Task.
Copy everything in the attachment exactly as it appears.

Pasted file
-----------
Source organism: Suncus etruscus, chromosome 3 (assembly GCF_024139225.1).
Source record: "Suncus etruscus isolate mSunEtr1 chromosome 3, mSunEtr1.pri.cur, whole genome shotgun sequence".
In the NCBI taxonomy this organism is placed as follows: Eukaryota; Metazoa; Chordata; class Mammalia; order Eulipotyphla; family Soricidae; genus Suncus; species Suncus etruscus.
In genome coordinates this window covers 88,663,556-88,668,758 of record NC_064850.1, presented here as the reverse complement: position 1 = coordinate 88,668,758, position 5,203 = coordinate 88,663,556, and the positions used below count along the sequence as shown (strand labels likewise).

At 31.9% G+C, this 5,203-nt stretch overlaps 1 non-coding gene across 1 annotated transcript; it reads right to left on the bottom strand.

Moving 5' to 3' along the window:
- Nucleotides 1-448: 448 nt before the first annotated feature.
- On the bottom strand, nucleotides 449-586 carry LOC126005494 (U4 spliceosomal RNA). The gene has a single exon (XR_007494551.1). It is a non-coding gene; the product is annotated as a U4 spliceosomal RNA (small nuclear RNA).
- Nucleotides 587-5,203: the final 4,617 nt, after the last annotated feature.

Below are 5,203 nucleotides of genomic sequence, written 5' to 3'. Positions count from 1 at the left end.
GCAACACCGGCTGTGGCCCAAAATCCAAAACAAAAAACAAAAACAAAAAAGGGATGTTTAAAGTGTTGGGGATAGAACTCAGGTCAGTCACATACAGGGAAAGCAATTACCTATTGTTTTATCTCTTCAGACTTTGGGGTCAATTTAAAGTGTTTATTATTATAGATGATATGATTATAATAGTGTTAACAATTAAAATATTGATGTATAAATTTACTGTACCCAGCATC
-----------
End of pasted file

Source organism: Suncus etruscus, chromosome 3 (assembly GCF_024139225.1).
Source record: "Suncus etruscus isolate mSunEtr1 chromosome 3, mSunEtr1.pri.cur, whole genome shotgun sequence".
In the NCBI taxonomy this organism is placed as follows: Eukaryota; Metazoa; Chordata; class Mammalia; order Eulipotyphla; family Soricidae; genus Suncus; species Suncus etruscus.
In genome coordinates this window covers 88,663,556-88,668,758 of record NC_064850.1, presented here as the reverse complement: position 1 = coordinate 88,668,758, position 5,203 = coordinate 88,663,556, and the positions used below count along the sequence as shown (strand labels likewise).

At 31.9% G+C, this 5,203-nt stretch overlaps 1 non-coding gene across 1 annotated transcript; it reads right to left on the bottom strand.

Moving 5' to 3' along the window:
- Nucleotides 1-448: 448 nt before the first annotated feature.
- On the bottom strand, nucleotides 449-586 carry LOC126005494 (U4 spliceosomal RNA). The gene has a single exon (XR_007494551.1). It is a non-coding gene; the product is annotated as a U4 spliceosomal RNA (small nuclear RNA).
- Nucleotides 587-5,203: the final 4,617 nt, after the last annotated feature.

Below are 5,203 nucleotides of genomic sequence, written 5' to 3'. Positions count from 1 at the left end.
GCAACACCGGCTGTGGCCCAAAATCCAAAACAAAAAACAAAAACAAAAAAGGGATGTTTAAAGTGTTGGGGATAGAACTCAGGTCAGTCACATACAGGGAAAGCAATTACCTATTGTTTTATCTCTTCAGACTTTGGGGTCAATTTAAAGTGTTTATTATTATAGATGATATGATTATAATAGTGTTAACAATTAAAATATTGATGTATAAATTTACTGTACCCAGCATC